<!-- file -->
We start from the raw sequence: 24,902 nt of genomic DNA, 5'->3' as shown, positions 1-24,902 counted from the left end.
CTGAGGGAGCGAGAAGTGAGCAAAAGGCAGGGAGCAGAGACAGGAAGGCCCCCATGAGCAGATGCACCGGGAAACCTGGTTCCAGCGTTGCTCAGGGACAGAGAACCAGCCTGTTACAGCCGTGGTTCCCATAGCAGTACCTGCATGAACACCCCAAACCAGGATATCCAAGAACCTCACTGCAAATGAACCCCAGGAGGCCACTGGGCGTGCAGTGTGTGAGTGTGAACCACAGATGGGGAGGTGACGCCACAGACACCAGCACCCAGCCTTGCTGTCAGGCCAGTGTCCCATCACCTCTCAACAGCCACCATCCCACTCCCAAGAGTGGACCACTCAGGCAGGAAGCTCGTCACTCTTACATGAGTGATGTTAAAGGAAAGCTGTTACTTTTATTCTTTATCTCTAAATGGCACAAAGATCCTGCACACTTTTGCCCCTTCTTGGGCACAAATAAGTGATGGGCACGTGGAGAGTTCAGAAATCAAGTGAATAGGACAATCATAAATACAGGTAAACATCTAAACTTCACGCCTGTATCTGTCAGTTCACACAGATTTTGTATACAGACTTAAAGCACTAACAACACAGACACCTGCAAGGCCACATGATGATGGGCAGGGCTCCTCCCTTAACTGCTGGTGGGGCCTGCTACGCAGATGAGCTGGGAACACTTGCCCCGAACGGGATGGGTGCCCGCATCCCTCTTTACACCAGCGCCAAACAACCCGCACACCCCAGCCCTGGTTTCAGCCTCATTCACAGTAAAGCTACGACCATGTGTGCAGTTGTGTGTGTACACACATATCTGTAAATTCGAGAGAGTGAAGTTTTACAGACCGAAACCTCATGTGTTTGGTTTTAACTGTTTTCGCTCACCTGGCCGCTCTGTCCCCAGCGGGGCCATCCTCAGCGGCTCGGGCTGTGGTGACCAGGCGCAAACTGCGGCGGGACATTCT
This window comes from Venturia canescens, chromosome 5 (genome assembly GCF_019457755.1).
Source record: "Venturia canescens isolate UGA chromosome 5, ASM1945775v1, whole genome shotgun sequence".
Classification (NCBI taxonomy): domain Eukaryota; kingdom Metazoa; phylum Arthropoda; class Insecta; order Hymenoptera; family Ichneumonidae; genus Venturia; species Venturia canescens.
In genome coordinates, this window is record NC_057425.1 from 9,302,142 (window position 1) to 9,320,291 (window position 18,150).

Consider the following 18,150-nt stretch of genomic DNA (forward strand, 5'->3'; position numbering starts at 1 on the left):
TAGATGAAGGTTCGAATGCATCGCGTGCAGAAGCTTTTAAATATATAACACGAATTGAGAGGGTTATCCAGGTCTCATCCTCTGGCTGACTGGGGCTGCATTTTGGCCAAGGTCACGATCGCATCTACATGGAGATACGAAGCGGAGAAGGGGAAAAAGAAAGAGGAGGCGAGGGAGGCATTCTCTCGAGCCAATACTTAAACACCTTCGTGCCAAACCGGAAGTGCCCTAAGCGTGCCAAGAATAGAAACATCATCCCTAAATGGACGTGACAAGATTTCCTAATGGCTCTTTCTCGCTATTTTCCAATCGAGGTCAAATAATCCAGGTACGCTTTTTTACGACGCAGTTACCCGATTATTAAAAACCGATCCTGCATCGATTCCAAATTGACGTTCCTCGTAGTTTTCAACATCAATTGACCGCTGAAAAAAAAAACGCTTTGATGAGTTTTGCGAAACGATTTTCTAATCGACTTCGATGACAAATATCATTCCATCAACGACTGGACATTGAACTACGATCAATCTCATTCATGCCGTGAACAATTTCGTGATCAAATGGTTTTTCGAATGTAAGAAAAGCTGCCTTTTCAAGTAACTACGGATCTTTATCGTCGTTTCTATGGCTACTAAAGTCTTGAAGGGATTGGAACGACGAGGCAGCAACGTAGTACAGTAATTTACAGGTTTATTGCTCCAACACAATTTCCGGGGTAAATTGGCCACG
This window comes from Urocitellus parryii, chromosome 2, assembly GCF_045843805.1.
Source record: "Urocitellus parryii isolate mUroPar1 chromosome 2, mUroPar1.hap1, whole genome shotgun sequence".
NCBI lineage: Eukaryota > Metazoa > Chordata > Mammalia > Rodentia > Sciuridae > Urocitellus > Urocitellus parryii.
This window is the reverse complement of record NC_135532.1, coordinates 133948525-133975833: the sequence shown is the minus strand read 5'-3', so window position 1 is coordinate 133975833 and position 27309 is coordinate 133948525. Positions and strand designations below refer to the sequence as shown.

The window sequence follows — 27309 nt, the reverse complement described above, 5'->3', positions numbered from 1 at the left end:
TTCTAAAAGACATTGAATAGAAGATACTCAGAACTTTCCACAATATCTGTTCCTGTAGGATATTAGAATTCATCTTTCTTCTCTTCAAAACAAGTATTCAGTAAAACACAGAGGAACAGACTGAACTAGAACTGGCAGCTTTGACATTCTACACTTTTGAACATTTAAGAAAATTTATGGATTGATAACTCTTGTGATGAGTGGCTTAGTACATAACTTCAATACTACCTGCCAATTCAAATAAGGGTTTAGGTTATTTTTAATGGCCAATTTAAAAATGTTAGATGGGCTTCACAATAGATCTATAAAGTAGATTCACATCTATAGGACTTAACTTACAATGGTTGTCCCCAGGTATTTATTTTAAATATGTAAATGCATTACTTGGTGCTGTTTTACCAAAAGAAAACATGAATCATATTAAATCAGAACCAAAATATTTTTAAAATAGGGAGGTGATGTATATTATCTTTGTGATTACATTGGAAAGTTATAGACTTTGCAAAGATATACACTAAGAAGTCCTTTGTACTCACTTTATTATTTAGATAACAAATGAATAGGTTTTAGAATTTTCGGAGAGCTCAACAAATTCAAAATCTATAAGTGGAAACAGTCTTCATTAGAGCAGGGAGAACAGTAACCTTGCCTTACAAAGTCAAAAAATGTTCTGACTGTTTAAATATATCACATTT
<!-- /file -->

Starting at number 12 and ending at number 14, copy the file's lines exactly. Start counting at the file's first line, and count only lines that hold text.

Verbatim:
This window is the reverse complement of record NC_135532.1, coordinates 133948525-133975833: the sequence shown is the minus strand read 5'-3', so window position 1 is coordinate 133975833 and position 27309 is coordinate 133948525. Positions and strand designations below refer to the sequence as shown.

The window sequence follows — 27309 nt, the reverse complement described above, 5'->3', positions numbered from 1 at the left end:
TTCTAAAAGACATTGAATAGAAGATACTCAGAACTTTCCACAATATCTGTTCCTGTAGGATATTAGAATTCATCTTTCTTCTCTTCAAAACAAGTATTCAGTAAAACACAGAGGAACAGACTGAACTAGAACTGGCAGCTTTGACATTCTACACTTTTGAACATTTAAGAAAATTTATGGATTGATAACTCTTGTGATGAGTGGCTTAGTACATAACTTCAATACTACCTGCCAATTCAAATAAGGGTTTAGGTTATTTTTAATGGCCAATTTAAAAATGTTAGATGGGCTTCACAATAGATCTATAAAGTAGATTCACATCTATAGGACTTAACTTACAATGGTTGTCCCCAGGTATTTATTTTAAATATGTAAATGCATTACTTGGTGCTGTTTTACCAAAAGAAAACATGAATCATATTAAATCAGAACCAAAATATTTTTAAAATAGGGAGGTGATGTATATTATCTTTGTGATTACATTGGAAAGTTATAGACTTTGCAAAGATATACACTAAGAAGTCCTTTGTACTCACTTTATTATTTAGATAACAAATGAATAGGTTTTAGAATTTTCGGAGAGCTCAACAAATTCAAAATCTATAAGTGGAAACAGTCTTCATTAGAGCAGGGAGAACAGTAACCTTGCCTTACAAAGTCAAAAAATGTTCTGACTGTTTAAATATATCACATTT